Couple reclaim marijuana

December 03, 2007

Julie Poppen, Rocky Mountain News (CO)

James and Lisa Masters pulled a broken 2-foot glass bong, large sacks of moldy marijuana - a total of 39 dead plants - and a small, usable quantity of the drug from the back of a white minivan.

The public display of illicit drugs in the parking lot of the police department Monday morning marked a critical step in a 16-month saga that began with the Masters being busted for growing pot in their home.

Supporters view the return of the substantial amount of marijuana as a precedent for how law enforcement agencies comply with the state's voter-backed medical marijuana laws.

"This is a historic day," said Brian Vicente, one of the Masters' attorneys and executive director of Sensible Colorado, a drug policy reform organization.

Vicente said this was the largest quantity of medicinal marijuana ever returned to a grower since voters backed the law in 2000. Attorney Robert Corry Jr. called the return of the pot "a victory for the voters of Colorado" and "a victory for compassion."

"I'm hoping this sends a message to police departments around Colorado that the Constitution is the highest law of the state and voters put it in there for a reason," Corry said.

Not everyone is convinced of the significance of Monday's action, though.

Larimer County District Court Judge Larry Abrahamson said the city attorney filed a request Wednesday to have the ruling reconsidered, but it was shot down. City Attorney Steve Roy could not be reached for comment.

Abrahamson said he was hoping a higher court would offer clarification on how federal drug laws - which ban the cultivation and use of cannabis - intersect with the state's implementation of medical marijuana laws.

Because the law was a constitutional amendment approved by voters, "we don't have a way to fix the law through the legislature," Abrahamson said, "only through a Supreme Court ruling."

"We were anxious to see a ruling," Abrahamson said.

Medical-use paperwork filed

The court-mandated return of the Masters' marijuana is the most recent in a string of court cases related to medical marijuana.

Colorado is one of 14 states that allow the medical use of marijuana under strict regulations. After getting a doctor's recommendation, patients can pay $110 to be listed on a confidential registry and receive an ID card saying they have permission to grow a small amount of marijuana or more, if medically necessary. Other states, such as Michigan, are considering similar laws.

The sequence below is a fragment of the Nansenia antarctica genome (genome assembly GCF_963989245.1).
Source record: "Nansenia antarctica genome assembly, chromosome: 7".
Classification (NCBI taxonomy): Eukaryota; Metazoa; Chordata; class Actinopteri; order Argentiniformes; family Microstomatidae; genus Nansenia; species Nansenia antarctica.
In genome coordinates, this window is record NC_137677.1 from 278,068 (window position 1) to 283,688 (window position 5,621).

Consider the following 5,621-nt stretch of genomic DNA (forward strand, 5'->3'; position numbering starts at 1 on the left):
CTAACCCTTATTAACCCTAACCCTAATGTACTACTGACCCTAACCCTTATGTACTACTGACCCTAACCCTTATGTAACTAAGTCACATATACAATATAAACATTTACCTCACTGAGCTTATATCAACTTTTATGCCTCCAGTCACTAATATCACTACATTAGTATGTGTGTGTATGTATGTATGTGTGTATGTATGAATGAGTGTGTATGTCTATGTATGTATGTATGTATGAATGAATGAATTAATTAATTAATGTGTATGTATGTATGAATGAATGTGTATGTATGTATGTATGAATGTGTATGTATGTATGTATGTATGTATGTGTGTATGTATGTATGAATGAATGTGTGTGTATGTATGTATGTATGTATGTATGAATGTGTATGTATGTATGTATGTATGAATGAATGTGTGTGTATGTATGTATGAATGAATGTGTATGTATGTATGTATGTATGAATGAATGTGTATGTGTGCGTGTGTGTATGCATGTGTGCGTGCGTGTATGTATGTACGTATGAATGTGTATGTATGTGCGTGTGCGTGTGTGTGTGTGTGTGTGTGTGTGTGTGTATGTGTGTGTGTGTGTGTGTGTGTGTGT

"There is a lot of momentum," Vicente said. "I think public sentiment is really behind us on this issue."

Supporters estimate that as many as 1,800 people use medical marijuana in Colorado - at least 1,458 are on the state registry. Some 636 people are designated "caregivers" who may legally provide them with the drug.

Licensed patients are able to designate "caregivers" who legally can grow small amounts of marijuana and are immune from prosecution. The Masterses subsequently have completed all the paperwork and are licensed medical marijuana users and caregivers, their attorneys said.

Judge: Pair met requirements

The Masters case began in August 2006, when their home was raided by authorities. They spent a night in jail. Their two daughters, ages 6 and 7, were taken from them for eight weeks.

James Masters admitted that, at the time, neither he nor his wife was on the state's medical marijuana registry, nor did they have the card required to grow medical marijuana. He said they didn't have the money and his doctor's recommendation had expired.

Masters, 30, said he was using the drug to alleviate chronic hip and knee pain and cyclic vomiting and nausea. His wife, Lisa, 32, uses the drug to alleviate symptoms of fibromyalgia, carpal tunnel syndrome and three herniated discs in her neck. The couple were also helping several other people licensed by the state by providing them with medical-grade marijuana.

Masters said he was open with the police, who accompanied social services workers on a child welfare visit to their home, thinking he was protected by the law. Later, police raided the home using the earlier visit as the basis for a search warrant. In June 2006, Larimer County District Court Judge James Hiatt ruled the search warrant was illegal.

Hiatt ruled Nov. 26 that the plants and growing equipment must be returned, saying that while the couple weren't on the registry, they had fulfilled the definition of medical marijuana caregiver in the practical sense.

At the time, the law allowed caregivers to grow five cannabis plants per patient. Each caregiver could provide marijuana to six patients. In court, Vicente said he proved that the Masterses grew an amount that was medically necessary for their licensed patients. Four of their patients testified in court, describing how they were helped by the Masterses.

Fort Collins police spokeswoman Rita Davis disputed that the Masters home was raided. She said police accompanied social workers to the home and responded when they saw illegal activity.

"At the time the marijuana was confiscated they did not have any documentation that they were on a list or were registered," Davis said. "It wasn't until after the fact that they started to claim it was medical marijuana."

Not every court challenge has gone well for the pro-medical marijuana supporters.

But Corry believes even the losses help draw out supporters.

"The harder prosecutors and police come down on people, they are only helping our cause," he said.

What's next

* The Masters' case isn't over. Attorneys plan to pursue compensation because most of the marijuana was destroyed. In a previous interview, the couple's attorney put the value of the plants at $100,000.



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